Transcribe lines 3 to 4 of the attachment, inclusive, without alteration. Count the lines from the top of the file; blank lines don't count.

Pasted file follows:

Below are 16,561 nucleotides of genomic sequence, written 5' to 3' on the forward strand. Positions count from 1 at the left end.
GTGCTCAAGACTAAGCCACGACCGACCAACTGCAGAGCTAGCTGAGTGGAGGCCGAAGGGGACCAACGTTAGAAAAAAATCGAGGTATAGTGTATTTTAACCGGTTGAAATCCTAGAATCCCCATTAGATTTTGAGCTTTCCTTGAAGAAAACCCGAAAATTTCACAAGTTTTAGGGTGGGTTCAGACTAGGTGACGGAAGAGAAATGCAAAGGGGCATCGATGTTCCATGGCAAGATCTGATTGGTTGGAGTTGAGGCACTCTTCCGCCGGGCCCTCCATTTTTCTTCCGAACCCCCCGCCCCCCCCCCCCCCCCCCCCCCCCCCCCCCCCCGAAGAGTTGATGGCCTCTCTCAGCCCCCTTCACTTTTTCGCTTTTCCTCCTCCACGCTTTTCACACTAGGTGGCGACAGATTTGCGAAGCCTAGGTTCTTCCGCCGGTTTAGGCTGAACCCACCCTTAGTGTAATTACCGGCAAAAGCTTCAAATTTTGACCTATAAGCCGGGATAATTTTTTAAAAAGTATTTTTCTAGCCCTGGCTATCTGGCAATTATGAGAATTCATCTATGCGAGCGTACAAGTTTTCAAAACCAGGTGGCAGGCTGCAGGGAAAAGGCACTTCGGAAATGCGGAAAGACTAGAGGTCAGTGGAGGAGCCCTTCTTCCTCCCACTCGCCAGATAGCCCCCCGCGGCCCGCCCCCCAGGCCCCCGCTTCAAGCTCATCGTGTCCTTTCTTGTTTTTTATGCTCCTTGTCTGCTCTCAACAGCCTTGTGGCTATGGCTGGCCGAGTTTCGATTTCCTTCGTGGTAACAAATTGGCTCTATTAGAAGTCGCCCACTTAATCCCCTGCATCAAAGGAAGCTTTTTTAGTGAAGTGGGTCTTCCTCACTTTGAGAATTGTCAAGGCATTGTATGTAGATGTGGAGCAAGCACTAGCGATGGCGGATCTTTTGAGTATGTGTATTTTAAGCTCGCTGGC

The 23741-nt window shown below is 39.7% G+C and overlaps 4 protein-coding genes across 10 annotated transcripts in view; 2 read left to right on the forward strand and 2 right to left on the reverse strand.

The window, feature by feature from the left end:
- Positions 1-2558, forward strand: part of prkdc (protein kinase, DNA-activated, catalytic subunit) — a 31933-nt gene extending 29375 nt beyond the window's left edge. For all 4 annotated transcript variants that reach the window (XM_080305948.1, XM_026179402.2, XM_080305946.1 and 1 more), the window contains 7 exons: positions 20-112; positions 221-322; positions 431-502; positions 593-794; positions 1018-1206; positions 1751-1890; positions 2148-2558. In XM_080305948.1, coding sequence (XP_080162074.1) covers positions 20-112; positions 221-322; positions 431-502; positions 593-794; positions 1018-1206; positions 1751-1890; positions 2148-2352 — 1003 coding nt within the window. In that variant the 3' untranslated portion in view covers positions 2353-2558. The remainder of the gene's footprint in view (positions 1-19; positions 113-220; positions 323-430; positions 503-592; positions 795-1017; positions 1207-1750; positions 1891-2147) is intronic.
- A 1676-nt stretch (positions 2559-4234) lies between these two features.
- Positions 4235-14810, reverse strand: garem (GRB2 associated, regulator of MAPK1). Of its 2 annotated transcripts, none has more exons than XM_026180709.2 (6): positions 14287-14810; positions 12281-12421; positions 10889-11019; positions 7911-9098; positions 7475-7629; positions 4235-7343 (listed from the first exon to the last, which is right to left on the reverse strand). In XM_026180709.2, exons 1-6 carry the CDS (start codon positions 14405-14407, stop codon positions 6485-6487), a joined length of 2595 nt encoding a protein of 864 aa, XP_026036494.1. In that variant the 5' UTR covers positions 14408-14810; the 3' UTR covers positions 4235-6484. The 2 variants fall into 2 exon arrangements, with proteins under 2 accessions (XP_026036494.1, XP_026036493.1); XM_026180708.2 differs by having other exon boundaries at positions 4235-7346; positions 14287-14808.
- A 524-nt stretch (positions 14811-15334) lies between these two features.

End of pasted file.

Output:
The 23741-nt window shown below is 39.7% G+C and overlaps 4 protein-coding genes across 10 annotated transcripts in view; 2 read left to right on the forward strand and 2 right to left on the reverse strand.

The window, feature by feature from the left end: